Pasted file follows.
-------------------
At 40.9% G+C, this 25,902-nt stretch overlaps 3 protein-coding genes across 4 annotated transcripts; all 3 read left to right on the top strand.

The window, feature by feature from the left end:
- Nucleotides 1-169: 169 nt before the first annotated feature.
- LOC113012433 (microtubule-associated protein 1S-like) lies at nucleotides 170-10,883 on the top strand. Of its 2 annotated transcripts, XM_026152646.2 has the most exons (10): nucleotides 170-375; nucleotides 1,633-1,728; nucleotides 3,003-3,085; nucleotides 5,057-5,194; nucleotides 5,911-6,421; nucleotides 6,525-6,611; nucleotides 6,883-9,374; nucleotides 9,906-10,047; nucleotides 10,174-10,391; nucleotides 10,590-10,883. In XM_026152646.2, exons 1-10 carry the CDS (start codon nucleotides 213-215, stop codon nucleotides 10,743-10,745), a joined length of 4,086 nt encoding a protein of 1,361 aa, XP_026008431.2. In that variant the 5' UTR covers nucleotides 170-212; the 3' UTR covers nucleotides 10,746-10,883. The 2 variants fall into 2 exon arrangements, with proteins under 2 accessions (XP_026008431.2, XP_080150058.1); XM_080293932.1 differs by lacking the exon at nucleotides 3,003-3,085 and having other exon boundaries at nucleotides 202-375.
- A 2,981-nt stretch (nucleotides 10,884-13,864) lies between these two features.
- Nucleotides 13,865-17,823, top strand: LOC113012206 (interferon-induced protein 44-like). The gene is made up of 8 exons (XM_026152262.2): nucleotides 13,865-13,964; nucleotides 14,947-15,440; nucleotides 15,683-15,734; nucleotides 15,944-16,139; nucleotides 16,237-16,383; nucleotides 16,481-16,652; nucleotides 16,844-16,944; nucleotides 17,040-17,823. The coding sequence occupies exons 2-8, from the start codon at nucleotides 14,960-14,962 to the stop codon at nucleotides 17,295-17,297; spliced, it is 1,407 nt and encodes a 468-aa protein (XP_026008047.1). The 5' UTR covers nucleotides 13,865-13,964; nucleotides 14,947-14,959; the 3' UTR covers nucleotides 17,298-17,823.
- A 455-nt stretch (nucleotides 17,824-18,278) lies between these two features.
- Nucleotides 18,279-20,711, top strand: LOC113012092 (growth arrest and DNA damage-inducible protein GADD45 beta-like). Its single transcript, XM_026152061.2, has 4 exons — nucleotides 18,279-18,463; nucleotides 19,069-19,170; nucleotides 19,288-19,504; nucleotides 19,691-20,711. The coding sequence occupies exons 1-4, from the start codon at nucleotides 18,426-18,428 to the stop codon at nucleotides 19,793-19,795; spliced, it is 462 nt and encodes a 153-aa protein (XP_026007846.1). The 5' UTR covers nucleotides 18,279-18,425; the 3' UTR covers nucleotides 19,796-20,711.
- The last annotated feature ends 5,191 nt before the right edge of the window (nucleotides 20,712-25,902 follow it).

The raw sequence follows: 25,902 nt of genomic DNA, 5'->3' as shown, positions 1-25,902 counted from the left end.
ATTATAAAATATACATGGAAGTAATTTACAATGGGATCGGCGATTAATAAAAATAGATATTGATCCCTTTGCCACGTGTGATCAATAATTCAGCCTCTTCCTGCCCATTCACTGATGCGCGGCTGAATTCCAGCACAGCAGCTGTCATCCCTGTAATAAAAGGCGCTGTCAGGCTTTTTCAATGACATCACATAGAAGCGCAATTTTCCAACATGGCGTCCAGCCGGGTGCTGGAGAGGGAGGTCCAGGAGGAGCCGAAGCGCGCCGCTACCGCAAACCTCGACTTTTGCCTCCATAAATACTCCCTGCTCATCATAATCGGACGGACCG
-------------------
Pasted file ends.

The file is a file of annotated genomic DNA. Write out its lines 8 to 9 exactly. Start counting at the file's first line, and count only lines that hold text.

- Nucleotides 18,279-20,711, top strand: LOC113012092 (growth arrest and DNA damage-inducible protein GADD45 beta-like). Its single transcript, XM_026152061.2, has 4 exons — nucleotides 18,279-18,463; nucleotides 19,069-19,170; nucleotides 19,288-19,504; nucleotides 19,691-20,711. The coding sequence occupies exons 1-4, from the start codon at nucleotides 18,426-18,428 to the stop codon at nucleotides 19,793-19,795; spliced, it is 462 nt and encodes a 153-aa protein (XP_026007846.1). The 5' UTR covers nucleotides 18,279-18,425; the 3' UTR covers nucleotides 19,796-20,711.
- The last annotated feature ends 5,191 nt before the right edge of the window (nucleotides 20,712-25,902 follow it).